Putin palace? Mystery in Russia over seaside complex
Moscow -- A mysterious palatial complex that has appeared on Russia's southern Black Sea has sparked controversy after several documents linked it with a government body that had previously denied any involvement.
The complex of several buildings is dominated by a large Italianate style palace on an extensive seaside plot near the small village of Praskoveyevka in the Krasnodar region which also includes 2014 Winter Olympics host Sochi.
In December whistle-blower businessman Sergei Kolesnikov described the palace and its buildings in a public letter to President Dmitry Medvedev.
He alleged that it was being built “for private use” by Prime Minister Vladimir Putin.
The Office of Presidential Affairs, which manages government property used by senior officials, including existing residences used by the president and prime minister in Moscow region and Sochi, denied any involvement.
The head of the Office of Presidential Affairs Vladimir Kozhin categorically told Interfax earlier this month that his office “did not, does not, and is not planning to oversee any construction there.”
But a decree by the Ministry of Economic Development sanctioned a transfer of a 10-percent stake in the project to a state enterprise called Tuapse Resort, which belongs to the Office of Presidential Affairs.
The 2008 decree, available through a public database of official documents, lists various properties in the project.
These include a section of a publicly built road, a helicopter pad, a “service building” for 56 people and a “main building” with an area of 14,598 square meters.
The opposition Novaya Gazeta newspaper one week ago made public another document which showed the Office of Presidential Affairs was behind the original investment agreement to build the massive residence.
The 2005 agreement, now posted on the Internet, stated that the Office of Presidential affairs was to have a 30-percent stake in the project and that the Tuapse State Resort had the rights to use the land.
The state resort’s director Bolat Zakaryanov is currently director of an obscure firm called Indokopas, which Sergey Kolesnikov said owns the entire complex.
Indokopas, according to the public register, is controlled by Nikolay Shamalov, a friend of Vladimir Putin, who Kolesnikov said invited him to join the original project.
Kolesnikov, who left Russia last September and communicated with AFP via Skype, said he is hoping that more government documents will be unearthed to prove his claims.
“Unlike a sale of shares, building a palace is a process involving hundreds of people,” he said.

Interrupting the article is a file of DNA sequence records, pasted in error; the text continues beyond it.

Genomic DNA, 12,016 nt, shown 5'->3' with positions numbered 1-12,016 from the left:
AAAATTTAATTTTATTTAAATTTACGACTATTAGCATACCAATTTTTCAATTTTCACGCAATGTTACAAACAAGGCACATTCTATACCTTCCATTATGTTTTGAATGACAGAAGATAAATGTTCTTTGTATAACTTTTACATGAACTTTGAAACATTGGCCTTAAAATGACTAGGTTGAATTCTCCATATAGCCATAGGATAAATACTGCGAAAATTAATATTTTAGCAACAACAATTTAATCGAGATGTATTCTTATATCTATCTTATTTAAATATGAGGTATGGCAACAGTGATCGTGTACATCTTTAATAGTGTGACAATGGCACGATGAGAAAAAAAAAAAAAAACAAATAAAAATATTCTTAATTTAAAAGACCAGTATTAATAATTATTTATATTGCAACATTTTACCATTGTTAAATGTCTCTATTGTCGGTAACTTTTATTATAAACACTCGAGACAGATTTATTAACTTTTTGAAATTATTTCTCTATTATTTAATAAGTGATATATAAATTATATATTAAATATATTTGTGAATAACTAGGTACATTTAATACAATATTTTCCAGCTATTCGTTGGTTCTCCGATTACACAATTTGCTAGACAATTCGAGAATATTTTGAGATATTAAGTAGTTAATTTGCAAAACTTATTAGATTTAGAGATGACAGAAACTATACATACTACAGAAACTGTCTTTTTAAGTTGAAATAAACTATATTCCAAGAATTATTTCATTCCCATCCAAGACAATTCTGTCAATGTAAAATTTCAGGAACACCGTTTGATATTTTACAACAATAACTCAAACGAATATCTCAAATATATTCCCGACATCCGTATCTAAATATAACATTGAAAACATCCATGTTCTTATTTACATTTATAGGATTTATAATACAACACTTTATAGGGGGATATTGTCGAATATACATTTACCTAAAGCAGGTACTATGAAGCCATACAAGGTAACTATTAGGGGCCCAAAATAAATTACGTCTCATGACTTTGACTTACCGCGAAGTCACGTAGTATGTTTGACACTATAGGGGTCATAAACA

“You can be a tsar, but even a Tsarist decree for such a project has to be substantiated by documents from local officials.”
Putin’s spokesman Dmitry Peskov earlier told journalists that Putin “did not and does not have anything to do with this building”.
But a regional environmental group that made a daring visit to the property last week said the project appears to involve very high officials, which have sway over such secretive security structures as the federal protection service.
A car with activists from the Environmental Watch on North Caucasus (EWNC) managed to drive right up to the palace, which Kolesnikov has confirmed was the one described in his public letter.
Having passed two checkpoints, where the security bar was up, activists took pictures and videos on the property before they were held up by federal protection service employees, the group said.
A 13-minute video recorded and posted by EWNC Tuesday showed the palace and the group’s interaction with security guards, police, and the federal officers.
“The presence of federal protection service officers on property belonging to private individual Nikolay Shamalov only serves as additional proof that Vladimir Putin is planning to use it,” said EWNC activist Suren Gazaryan.
Gazaryan spent six hours near the residence after federal officers blocked his car and demanded that the group hands over all video and photo material.
“Officers told us that we’re trespassing private property, and that they were told to be there by their authorities,” he said.
Meanwhile security guards employed by a private firm told the activists that the residence was a secret government object.
“But that would make the presence of many foreign nationals quite strange,” Gazaryan said.
The video shows a pony-tailed Italian named Guiseppe approach the camera and demand why the visitors are filming the palace.
At the end of the clip, a security guard attacks Gazaryan, taking his photo camera, while another grabs the video camera. The group also lost their documents, three photo cameras, a mobile phone, a GPS navigator, a modem, and several bank cards, Gazaryan said.
“Later we received our documents from the police, who told us they found them in the forest,” he said.
Maria Antonova / AFP / Expatica